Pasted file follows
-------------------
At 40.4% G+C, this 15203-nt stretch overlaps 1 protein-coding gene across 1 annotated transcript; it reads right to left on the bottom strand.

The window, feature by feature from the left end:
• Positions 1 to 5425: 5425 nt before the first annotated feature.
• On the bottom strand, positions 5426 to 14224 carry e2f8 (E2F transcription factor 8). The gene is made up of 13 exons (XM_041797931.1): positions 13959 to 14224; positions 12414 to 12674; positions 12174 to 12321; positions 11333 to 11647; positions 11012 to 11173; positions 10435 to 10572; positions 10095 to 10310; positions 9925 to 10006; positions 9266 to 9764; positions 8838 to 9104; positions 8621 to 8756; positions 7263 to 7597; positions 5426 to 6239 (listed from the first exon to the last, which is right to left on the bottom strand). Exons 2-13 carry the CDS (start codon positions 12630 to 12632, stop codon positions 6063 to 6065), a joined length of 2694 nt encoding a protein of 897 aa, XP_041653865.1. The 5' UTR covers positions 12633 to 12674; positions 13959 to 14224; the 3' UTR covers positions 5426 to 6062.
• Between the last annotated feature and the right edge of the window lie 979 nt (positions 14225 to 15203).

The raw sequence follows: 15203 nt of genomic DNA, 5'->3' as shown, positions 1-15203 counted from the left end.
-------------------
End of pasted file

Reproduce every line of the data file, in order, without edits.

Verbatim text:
At 40.4% G+C, this 15203-nt stretch overlaps 1 protein-coding gene across 1 annotated transcript; it reads right to left on the bottom strand.

The window, feature by feature from the left end:
• Positions 1 to 5425: 5425 nt before the first annotated feature.
• On the bottom strand, positions 5426 to 14224 carry e2f8 (E2F transcription factor 8). The gene is made up of 13 exons (XM_041797931.1): positions 13959 to 14224; positions 12414 to 12674; positions 12174 to 12321; positions 11333 to 11647; positions 11012 to 11173; positions 10435 to 10572; positions 10095 to 10310; positions 9925 to 10006; positions 9266 to 9764; positions 8838 to 9104; positions 8621 to 8756; positions 7263 to 7597; positions 5426 to 6239 (listed from the first exon to the last, which is right to left on the bottom strand). Exons 2-13 carry the CDS (start codon positions 12630 to 12632, stop codon positions 6063 to 6065), a joined length of 2694 nt encoding a protein of 897 aa, XP_041653865.1. The 5' UTR covers positions 12633 to 12674; positions 13959 to 14224; the 3' UTR covers positions 5426 to 6062.
• Between the last annotated feature and the right edge of the window lie 979 nt (positions 14225 to 15203).

The raw sequence follows: 15203 nt of genomic DNA, 5'->3' as shown, positions 1-15203 counted from the left end.